Barry C Runnels (Barry_C_Runnels@MMACMAIL.JCCBI.GOV)
Thu, 5 Jun 1997 09:42:53 CST
> 3) If you are lucky enough to have 2 or more separate schools or
>obvious geographical areas to recruit from it seems life should be easier.
>I'd be interested in hearing from others on the list how you handle a
>situation like the one in our district where there is one large school in
>a small town with and old established pack and a new pack both recruiting
>at the same time. How do you avoid the "weak"-v-"strong" pack problems?
What we do is meet with the other Pack before recruiting and determine our
weak and strong areas. Then together we determine the numbers of Scouts
each Pack needs in each age group to strengthen the weak areas.
This method is more of an advantage for us then most Packs because we have
two Packs to work with. We have created two very balanced Packs with more
options to offer Parents.
Our two Packs handle each age group differently, so the parents and boys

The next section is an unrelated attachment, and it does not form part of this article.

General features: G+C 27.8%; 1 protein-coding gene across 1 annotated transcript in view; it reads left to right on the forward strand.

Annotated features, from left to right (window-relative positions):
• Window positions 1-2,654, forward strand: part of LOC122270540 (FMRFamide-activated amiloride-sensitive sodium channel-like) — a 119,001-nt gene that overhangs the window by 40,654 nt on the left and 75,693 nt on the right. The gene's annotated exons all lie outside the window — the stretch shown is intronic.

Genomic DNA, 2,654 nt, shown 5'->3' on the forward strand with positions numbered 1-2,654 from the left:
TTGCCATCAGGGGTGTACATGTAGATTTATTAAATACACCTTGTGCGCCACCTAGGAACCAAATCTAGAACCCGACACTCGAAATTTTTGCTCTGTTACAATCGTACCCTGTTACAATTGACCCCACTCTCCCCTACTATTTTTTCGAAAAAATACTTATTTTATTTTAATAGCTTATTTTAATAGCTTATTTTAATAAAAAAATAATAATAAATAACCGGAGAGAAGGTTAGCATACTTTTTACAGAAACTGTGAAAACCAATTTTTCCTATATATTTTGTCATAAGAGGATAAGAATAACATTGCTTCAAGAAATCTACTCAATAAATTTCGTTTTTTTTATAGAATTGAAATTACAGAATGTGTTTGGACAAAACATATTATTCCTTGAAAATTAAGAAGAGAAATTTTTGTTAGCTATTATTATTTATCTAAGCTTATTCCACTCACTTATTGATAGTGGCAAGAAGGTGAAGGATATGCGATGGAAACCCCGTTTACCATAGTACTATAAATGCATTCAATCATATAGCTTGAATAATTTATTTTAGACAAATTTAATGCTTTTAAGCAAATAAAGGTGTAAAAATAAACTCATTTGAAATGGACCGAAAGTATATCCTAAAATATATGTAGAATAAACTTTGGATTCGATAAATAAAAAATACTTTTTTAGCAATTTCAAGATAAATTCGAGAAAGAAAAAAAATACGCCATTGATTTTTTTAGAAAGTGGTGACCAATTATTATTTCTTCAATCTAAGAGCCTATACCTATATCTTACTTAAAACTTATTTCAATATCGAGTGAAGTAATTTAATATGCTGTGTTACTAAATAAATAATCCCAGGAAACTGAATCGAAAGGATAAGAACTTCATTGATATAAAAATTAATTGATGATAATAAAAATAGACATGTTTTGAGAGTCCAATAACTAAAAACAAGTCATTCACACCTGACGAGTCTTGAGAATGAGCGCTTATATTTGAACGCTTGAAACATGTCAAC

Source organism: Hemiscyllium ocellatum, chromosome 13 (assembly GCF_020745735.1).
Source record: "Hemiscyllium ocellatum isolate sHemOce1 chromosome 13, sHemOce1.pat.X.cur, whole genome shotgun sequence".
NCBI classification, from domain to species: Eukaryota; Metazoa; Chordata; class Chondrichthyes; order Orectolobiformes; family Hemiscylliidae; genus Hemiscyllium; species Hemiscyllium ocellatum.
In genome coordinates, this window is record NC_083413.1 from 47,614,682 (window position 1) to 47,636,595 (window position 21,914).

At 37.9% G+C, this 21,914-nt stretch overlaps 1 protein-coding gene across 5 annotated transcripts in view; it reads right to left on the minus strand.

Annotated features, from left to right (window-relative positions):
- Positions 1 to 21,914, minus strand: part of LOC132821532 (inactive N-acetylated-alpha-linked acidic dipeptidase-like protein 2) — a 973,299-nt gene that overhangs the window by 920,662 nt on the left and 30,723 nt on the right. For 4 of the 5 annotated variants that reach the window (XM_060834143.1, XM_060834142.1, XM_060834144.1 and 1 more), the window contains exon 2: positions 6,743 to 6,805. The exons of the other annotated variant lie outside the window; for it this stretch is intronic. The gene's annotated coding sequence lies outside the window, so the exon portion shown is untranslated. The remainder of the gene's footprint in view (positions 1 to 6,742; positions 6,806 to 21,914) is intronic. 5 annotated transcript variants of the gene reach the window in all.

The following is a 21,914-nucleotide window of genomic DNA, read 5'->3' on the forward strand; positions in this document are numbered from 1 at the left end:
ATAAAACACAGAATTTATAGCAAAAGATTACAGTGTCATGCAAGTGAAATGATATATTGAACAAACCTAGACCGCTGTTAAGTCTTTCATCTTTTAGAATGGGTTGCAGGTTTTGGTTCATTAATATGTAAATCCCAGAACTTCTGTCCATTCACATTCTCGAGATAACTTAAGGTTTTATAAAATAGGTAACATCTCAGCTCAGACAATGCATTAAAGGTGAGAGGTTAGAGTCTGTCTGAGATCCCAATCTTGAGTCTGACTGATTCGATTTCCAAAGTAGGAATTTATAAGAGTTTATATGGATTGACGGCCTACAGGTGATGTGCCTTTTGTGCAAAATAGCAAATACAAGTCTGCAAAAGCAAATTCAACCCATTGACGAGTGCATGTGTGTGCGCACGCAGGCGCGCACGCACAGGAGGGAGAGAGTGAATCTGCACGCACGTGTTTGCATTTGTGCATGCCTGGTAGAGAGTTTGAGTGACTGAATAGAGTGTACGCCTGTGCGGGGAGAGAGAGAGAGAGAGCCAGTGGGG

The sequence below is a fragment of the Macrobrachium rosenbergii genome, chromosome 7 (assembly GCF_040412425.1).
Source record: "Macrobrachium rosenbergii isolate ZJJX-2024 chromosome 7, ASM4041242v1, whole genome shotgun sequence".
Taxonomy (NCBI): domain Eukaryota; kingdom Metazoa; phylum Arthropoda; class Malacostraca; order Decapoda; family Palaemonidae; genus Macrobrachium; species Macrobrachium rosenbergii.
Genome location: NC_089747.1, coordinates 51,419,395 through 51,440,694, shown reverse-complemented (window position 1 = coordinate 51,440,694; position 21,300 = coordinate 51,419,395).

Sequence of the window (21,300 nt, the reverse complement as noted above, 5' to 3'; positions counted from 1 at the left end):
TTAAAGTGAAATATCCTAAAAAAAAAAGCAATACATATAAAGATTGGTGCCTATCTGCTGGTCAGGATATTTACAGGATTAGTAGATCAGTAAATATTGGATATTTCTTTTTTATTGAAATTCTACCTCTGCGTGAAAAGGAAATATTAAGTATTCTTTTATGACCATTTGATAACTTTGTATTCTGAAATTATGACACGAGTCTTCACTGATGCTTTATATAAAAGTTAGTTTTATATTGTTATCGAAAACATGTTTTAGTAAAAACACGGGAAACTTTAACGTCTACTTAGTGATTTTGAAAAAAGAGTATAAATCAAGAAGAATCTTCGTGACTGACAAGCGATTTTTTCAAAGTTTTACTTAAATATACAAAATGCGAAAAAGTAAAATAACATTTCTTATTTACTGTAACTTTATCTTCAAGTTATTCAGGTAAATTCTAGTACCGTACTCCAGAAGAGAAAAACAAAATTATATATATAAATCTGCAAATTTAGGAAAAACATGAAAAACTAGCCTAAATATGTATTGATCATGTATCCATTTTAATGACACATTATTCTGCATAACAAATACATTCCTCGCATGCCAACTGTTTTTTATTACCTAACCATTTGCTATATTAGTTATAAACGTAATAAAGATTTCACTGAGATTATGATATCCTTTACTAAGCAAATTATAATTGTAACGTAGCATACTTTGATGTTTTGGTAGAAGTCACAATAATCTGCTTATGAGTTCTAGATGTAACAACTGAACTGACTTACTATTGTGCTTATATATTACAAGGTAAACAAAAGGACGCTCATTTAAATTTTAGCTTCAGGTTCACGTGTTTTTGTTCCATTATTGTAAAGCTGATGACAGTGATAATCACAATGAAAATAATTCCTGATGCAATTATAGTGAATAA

can choose Pack the fits their schedules and Scouting needs the best. We
can build the Dens to the size the leaders are comfortable with and very
rarely do we put boys into dens they don't like.
I wish I had seen John Peeples advice before we split because every bit of
it is true. Splitting the Packs was a very painful and complicated process
for us. It created many hurt feelings that we are just now getting over
five years later. But the recruiting has been the one blessing that came
from the Split. We are the two strongest Packs in the District and have
more Cub Scouts than any other school in the District. I of course belong
to the "Mighty" of the two Packs.
"Mighty" Pack 339
Terry Howerton Sakima Group, Inc. SCOUTER Magazine Kansas City